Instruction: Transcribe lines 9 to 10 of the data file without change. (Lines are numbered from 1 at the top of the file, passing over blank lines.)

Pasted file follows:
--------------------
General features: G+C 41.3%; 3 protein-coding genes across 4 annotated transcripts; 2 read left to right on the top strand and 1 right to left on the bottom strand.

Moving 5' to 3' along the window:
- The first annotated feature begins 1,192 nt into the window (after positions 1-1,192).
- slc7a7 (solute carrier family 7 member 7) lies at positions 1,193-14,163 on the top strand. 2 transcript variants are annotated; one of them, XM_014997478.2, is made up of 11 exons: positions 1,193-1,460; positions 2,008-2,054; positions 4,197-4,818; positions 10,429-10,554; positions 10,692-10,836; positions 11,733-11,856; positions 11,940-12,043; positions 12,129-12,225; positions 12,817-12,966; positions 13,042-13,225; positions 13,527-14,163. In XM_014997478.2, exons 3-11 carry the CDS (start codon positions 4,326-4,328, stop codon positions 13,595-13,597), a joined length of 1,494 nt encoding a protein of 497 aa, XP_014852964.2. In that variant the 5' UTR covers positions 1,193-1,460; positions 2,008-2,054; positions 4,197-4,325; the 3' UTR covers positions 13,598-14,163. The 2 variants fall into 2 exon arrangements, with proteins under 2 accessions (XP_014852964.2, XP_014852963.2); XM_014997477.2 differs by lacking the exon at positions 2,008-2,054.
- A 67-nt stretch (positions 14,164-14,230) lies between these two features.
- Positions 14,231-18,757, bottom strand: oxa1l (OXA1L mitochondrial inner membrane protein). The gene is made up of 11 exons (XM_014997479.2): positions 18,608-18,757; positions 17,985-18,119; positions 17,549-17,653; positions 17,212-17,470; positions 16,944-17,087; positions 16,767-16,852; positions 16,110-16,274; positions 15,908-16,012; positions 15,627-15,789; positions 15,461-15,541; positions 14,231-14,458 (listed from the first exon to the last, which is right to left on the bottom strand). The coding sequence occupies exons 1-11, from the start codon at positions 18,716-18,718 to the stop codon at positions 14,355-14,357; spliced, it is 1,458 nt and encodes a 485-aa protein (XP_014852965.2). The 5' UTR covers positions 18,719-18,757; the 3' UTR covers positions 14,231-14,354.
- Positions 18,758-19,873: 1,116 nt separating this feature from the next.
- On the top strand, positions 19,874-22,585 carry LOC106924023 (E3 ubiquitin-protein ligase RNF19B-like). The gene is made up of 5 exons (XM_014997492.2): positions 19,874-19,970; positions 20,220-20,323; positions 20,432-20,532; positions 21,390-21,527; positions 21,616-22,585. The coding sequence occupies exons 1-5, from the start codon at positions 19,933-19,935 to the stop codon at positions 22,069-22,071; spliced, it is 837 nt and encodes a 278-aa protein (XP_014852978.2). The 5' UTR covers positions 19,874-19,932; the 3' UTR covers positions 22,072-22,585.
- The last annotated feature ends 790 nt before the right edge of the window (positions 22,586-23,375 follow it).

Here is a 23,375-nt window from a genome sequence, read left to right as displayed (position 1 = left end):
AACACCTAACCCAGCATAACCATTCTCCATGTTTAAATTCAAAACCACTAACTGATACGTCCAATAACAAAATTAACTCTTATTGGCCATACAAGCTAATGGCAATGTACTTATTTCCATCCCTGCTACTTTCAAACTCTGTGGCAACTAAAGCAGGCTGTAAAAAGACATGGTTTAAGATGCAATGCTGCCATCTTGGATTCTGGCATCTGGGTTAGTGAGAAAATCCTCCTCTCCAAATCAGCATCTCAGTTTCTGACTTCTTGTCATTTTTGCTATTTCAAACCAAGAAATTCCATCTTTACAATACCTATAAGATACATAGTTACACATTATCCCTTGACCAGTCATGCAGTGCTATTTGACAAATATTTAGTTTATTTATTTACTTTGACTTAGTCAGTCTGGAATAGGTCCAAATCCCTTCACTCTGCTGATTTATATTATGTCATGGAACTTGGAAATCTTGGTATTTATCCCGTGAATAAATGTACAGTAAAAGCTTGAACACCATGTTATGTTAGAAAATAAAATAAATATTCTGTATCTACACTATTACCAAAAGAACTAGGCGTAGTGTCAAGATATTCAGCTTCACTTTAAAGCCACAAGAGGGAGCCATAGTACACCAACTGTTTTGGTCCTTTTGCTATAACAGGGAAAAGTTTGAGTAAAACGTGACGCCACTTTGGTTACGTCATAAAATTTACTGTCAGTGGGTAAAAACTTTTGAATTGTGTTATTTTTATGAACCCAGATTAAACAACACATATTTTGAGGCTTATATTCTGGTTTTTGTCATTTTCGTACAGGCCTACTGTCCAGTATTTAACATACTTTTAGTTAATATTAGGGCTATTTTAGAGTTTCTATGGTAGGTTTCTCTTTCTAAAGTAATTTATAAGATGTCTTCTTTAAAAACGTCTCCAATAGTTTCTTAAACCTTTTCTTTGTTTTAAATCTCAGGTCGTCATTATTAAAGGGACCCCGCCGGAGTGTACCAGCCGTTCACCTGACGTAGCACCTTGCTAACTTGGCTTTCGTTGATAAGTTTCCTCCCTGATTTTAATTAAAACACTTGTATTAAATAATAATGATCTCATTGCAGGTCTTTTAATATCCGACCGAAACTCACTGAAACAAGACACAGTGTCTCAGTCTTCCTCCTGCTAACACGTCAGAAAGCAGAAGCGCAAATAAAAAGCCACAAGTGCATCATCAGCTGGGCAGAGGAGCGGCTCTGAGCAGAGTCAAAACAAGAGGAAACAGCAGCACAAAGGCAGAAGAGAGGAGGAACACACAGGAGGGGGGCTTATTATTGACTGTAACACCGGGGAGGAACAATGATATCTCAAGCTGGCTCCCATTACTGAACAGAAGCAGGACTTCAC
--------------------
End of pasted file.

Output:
- The last annotated feature ends 790 nt before the right edge of the window (positions 22,586-23,375 follow it).

Here is a 23,375-nt window from a genome sequence, read left to right as displayed (position 1 = left end):